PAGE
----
Rebuilding Faith: Fukushima Farmer Finds Support at Tokyo Farmers Market
As a customer at Tokyo’s Nippori Farmers Market starts filling the katakuchi (shallow bamboo basket) that Takako Kimura holds for her, Takako speaks up. “It’s from Aizu Wakamatsu. Is it ok?” The woman, busy scanning Takako’s table groaning with daikon large and small, negi (long onions), broccoli and other winter vegetables, nods her head. “Daijoubu desu,” (“It’s fine,) she says adding a bag of rice to her growing pile of purchases.
Takako and the woman talk a bit more about vegetables and Takako’s version of takuan (a traditional daikon pickle) she brought to the market that day. Heavy rain and strong winds meant customers were scarce, but it gave Takako a little more time to chat and joke with the steady round of regulars in search of her vegetables, rice, and homemade pickles. Usually Sase, another farmer from Aizu Wakamatsu joins her, but he stayed home to tend a wife with a strained shoulder. The two of them make a lively pair as enticing as their vegetables as they talk and laugh with each other and customers.
In the months shortly after the March, 2011 earthquake and disaster, the situation was much different. Takako’s farm and Aizu Wakamatsu in Fukushima Prefecture, a small city roughly 100 kilometers west of the ailing power plant, felt the earthquake and watched footage of the tsunami in grief and horror with the rest of the world. It was the nuclear disaster though, that did the most damage to her farm and prefecture. Radioactive drift from the explosions settled on everything and turned Fukushima, a name that once stood for all that is best about Japanese agriculture, into one synonymous with danger and despair.
Consumer skepticism and distrust in government assurances that food was safe, that the situation at the power plant was under control ran high. The regions farmers, especially those like Takako and Sase from Fukushima, suffered a worse kind of fallout as customers turned away in fear. Questions about the level of radiation on her farm, in her vegetables, and what she was doing about it poured in along with words of comfort and support.
It was a sad, hard time, but Takako empathizes with her customers’ concerns. “Of course,” she says. “Of course, they were worried. The best I could do was answer honestly. I was never angry. I was only accepting and smiling from the bottom of my heart.”
There is a pause, though, as her eyes well up with tears and her voice won’t come as she remembers those days. “I was born in Aizu. I am proud to be from there, but people were afraid of my vegetables. They wanted to help, but they were afraid.”
The Nippori Market, Takako says, has made all the difference. Here she’s found a support that keeps her afloat financially and emotionally. She’s built up a set of regulars that come each month to shop, to buy, to ask how she’s doing. It’s more than she’s received from any other source, including local, prefectural, and national governments. Nippori Market has made her feel less alone.
“I’m always conscious now of my Tokyo customers in everything I do. When I plant, I wonder if they’ll like this vegetable. When I harvest I think about what they prefer in terms of looks and presentation,” she said. She’s added a repertoire of small varieties with her Tokyo customers in mind – small daikon similar in size to a French Breakfast radish and a smaller variety of haksai (chinese cabbage), too. “Tokyo likes cute,” she says with a laugh. She still carries the larger versions of both, though, favored by her Aizu customers as well as some of her Tokyo regulars.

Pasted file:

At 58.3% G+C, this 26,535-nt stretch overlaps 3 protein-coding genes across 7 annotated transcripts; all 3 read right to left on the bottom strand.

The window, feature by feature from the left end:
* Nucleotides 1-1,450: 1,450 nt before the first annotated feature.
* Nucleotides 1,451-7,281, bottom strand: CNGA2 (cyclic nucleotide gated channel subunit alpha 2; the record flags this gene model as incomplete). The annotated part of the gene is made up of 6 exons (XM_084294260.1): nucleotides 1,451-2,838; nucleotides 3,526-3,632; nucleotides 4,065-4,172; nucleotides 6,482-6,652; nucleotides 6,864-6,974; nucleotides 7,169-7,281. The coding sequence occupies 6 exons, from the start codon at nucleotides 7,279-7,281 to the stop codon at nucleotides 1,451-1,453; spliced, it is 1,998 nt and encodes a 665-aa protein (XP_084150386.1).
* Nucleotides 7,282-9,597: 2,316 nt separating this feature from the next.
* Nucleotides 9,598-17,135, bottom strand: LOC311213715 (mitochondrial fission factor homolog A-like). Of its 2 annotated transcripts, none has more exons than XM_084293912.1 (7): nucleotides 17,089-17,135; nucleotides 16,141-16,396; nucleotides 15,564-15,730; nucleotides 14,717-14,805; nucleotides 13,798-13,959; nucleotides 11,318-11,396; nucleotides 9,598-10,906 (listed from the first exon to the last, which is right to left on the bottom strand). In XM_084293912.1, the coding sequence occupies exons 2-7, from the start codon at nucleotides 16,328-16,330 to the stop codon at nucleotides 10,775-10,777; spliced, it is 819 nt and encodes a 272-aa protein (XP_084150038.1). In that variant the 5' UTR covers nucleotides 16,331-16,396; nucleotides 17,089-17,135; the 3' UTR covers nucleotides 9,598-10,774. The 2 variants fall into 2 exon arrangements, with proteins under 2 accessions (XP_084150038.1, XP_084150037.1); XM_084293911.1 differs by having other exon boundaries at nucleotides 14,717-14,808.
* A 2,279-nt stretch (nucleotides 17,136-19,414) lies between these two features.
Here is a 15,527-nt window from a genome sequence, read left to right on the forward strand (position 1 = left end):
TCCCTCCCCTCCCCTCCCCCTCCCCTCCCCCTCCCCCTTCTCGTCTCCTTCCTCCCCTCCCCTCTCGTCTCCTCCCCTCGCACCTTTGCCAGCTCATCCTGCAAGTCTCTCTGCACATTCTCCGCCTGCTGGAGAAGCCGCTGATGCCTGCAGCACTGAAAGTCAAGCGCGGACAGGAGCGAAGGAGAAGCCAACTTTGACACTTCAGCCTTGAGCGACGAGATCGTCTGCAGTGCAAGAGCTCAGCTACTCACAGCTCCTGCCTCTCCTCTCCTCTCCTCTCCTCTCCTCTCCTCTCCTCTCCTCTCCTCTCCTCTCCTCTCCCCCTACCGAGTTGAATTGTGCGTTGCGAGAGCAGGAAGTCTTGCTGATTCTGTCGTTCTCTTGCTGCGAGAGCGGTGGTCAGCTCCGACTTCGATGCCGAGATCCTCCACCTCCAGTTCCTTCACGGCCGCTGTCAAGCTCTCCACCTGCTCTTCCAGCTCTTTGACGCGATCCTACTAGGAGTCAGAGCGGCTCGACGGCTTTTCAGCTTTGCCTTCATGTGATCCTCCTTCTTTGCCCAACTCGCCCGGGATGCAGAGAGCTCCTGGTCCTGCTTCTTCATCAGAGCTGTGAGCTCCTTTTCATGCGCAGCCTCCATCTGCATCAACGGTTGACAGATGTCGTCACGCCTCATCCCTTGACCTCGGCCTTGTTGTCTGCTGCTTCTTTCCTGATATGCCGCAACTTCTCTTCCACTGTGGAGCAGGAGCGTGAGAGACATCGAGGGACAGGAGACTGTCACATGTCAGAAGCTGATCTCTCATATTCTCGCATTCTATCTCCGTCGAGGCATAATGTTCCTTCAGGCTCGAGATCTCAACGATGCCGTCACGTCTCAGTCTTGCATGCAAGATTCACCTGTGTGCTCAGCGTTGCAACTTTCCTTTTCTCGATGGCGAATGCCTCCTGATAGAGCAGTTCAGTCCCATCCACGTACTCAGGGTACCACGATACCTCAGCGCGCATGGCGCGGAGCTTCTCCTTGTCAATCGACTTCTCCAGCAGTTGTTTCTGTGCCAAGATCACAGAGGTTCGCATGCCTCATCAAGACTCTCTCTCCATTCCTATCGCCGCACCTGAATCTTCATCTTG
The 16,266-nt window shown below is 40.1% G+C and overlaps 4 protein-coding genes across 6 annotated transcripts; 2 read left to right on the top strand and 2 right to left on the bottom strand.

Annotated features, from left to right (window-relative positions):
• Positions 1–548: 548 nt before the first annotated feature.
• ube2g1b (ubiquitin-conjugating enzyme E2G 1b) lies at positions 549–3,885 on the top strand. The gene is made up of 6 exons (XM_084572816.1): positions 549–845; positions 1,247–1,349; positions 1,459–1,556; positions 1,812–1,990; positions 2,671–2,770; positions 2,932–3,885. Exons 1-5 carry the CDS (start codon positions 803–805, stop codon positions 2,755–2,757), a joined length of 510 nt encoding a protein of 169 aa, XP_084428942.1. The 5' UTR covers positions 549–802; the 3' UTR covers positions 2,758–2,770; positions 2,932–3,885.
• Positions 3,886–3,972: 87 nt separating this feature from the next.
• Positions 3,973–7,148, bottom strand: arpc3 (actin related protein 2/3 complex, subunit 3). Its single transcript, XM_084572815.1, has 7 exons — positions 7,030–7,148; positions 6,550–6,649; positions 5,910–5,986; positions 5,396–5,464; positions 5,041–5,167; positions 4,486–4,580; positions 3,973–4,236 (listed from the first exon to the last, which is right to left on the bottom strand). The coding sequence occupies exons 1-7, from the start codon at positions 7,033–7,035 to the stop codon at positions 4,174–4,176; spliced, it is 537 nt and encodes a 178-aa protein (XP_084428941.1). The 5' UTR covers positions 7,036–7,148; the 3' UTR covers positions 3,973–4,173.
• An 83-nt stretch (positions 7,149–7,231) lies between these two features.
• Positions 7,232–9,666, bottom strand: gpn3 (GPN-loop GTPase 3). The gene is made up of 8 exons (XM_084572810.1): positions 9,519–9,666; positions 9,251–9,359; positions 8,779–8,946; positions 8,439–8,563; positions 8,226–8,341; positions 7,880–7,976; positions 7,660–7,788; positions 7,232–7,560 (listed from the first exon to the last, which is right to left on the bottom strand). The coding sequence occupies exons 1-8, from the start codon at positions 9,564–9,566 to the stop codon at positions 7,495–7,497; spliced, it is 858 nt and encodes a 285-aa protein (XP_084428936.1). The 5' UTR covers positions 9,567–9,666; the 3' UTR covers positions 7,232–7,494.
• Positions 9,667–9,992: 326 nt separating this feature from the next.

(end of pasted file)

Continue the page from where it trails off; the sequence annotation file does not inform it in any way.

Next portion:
For farmers like Takako, everything – vegetables as well as soil – must be inspected and tested, an arduous process that leaves her tired just thinking about it. She’s had to pay to have her land deeply tilled to turn under and disperse the radiation and bring clean soil to the top. Such a practice dilutes the concentration of contaminated soil and lessens the chance that it will enter the food chain. The result is a much lower level – 0.07 microsieverts – on her farm and in Aizu. (Sleeping next to someone delivers a dose of 0.05 microsieverts while an arm x-ray delivers 1 microsievert.) While not a perfect solution, it is one of a myriad of steps required by a government trying to mitigate the disaster’s effects.
“The questions have died down,” she says. Instead, as she did today, she asks customers if it is ok that her items come from Aizu. She wants to be sure they are aware, that they know. She loves her city and her farm, but she also loves and respects her customers. They trust her to bring the best of her harvest – the most delicious and the safest – each time. A lie would shatter that relationship, marring not just her business but the reputation of her city and region. It is unthinkable.
Takako also believes that the same practice must be extended further than her stall. She is not the only farmer bearing this burden. She believes consumers have a right to know the truth, to feel once again that they can trust the food set before them by other Fukushima farmers, too.
“The government should take every opportunity to tell people that the food is safe or to report the levels,” she says. It is through such pervasive honesty that people will begin to feel they can trust what they find in stores and markets, to not feel resigned to eating food they don’t really believe in.
Another customer ducks under the awning shaking her umbrella and scanning the table. Takako reaches for the katakuchi and smiles broadly as she says, “Irrishaimasai!” (“Welcome!”)
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